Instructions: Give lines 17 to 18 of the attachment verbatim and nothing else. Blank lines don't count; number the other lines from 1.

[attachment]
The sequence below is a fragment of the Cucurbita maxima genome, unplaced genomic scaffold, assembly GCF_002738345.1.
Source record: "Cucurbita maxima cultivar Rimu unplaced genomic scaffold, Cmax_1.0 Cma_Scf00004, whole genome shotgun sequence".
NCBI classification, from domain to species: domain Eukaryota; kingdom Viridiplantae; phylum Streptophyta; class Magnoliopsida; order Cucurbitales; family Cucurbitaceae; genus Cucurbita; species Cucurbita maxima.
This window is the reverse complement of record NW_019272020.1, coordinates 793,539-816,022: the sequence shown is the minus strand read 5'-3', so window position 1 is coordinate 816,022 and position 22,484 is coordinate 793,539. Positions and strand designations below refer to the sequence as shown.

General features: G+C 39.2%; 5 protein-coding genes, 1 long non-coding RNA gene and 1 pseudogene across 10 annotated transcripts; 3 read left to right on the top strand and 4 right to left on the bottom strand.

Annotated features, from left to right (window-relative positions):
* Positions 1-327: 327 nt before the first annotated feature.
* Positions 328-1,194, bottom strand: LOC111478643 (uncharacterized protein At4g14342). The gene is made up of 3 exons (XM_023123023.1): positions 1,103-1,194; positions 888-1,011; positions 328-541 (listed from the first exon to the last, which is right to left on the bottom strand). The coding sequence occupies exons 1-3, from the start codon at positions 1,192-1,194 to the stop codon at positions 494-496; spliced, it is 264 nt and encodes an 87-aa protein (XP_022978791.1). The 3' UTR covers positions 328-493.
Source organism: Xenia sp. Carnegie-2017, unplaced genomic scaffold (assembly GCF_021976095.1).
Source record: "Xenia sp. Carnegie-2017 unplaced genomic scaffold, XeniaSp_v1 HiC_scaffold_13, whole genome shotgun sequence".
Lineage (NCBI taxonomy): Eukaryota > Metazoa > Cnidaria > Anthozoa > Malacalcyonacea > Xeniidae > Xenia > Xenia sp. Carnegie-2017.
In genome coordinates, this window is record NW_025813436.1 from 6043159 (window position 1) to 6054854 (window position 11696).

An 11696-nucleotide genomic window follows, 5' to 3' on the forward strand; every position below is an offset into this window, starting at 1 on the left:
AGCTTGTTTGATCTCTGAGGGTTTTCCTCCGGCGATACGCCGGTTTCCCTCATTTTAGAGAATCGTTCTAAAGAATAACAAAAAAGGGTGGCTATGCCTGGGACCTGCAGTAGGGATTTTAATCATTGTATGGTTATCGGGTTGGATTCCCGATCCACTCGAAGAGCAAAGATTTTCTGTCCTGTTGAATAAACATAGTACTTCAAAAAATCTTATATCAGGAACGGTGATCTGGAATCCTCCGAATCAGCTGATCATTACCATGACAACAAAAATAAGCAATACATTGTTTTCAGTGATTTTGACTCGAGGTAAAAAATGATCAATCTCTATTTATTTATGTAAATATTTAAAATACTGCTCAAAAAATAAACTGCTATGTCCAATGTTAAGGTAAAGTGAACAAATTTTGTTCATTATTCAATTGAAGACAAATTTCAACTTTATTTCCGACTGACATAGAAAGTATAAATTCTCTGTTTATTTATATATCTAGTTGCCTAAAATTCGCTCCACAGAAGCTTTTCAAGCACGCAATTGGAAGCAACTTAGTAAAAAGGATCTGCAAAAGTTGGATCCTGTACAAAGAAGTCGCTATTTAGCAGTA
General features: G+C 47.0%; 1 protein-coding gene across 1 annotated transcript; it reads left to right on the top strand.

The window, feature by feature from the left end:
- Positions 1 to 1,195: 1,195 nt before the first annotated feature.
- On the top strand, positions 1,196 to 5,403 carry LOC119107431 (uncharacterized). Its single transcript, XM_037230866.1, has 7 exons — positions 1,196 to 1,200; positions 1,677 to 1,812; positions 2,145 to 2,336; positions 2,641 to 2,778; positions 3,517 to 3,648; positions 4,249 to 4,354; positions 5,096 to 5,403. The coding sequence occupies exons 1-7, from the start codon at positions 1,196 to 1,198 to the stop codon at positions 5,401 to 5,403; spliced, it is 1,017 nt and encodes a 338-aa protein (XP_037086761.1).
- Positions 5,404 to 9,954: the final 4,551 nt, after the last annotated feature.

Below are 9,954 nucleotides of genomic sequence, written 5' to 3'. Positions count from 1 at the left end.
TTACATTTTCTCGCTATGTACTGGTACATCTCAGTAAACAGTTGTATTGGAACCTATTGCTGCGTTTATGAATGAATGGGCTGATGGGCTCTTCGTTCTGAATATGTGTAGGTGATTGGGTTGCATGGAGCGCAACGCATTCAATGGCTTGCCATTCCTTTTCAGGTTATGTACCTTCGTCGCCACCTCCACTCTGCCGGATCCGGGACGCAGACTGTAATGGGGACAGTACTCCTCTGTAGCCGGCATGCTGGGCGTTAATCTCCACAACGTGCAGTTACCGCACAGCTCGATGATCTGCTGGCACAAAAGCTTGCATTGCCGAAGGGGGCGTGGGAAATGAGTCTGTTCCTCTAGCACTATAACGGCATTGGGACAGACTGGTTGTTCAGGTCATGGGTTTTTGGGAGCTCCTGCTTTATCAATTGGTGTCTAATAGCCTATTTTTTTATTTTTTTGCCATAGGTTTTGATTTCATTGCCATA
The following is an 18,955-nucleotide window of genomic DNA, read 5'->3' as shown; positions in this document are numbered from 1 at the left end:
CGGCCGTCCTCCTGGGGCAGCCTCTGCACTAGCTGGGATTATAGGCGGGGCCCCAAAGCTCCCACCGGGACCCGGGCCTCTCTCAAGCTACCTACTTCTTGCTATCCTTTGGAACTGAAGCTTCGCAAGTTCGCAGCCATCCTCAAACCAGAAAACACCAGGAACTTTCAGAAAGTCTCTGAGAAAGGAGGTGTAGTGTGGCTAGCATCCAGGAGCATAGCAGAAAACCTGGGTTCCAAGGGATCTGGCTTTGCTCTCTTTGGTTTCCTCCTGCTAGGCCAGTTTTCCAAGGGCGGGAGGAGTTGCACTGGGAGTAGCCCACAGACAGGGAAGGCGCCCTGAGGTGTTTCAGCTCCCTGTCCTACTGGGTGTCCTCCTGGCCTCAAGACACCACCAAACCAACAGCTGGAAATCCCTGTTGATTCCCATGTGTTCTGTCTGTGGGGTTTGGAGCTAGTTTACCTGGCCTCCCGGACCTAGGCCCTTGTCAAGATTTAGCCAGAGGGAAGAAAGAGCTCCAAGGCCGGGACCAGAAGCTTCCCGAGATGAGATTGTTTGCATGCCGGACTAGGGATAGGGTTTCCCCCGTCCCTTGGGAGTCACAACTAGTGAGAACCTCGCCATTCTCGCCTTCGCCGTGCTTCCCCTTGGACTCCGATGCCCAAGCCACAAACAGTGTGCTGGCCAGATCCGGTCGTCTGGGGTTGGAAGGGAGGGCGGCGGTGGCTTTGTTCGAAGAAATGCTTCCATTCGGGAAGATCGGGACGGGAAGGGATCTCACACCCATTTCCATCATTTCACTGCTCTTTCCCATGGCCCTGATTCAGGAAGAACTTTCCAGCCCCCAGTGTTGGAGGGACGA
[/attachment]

- Positions 1 to 1,195: 1,195 nt before the first annotated feature.
- On the top strand, positions 1,196 to 5,403 carry LOC119107431 (uncharacterized). Its single transcript, XM_037230866.1, has 7 exons — positions 1,196 to 1,200; positions 1,677 to 1,812; positions 2,145 to 2,336; positions 2,641 to 2,778; positions 3,517 to 3,648; positions 4,249 to 4,354; positions 5,096 to 5,403. The coding sequence occupies exons 1-7, from the start codon at positions 1,196 to 1,198 to the stop codon at positions 5,401 to 5,403; spliced, it is 1,017 nt and encodes a 338-aa protein (XP_037086761.1).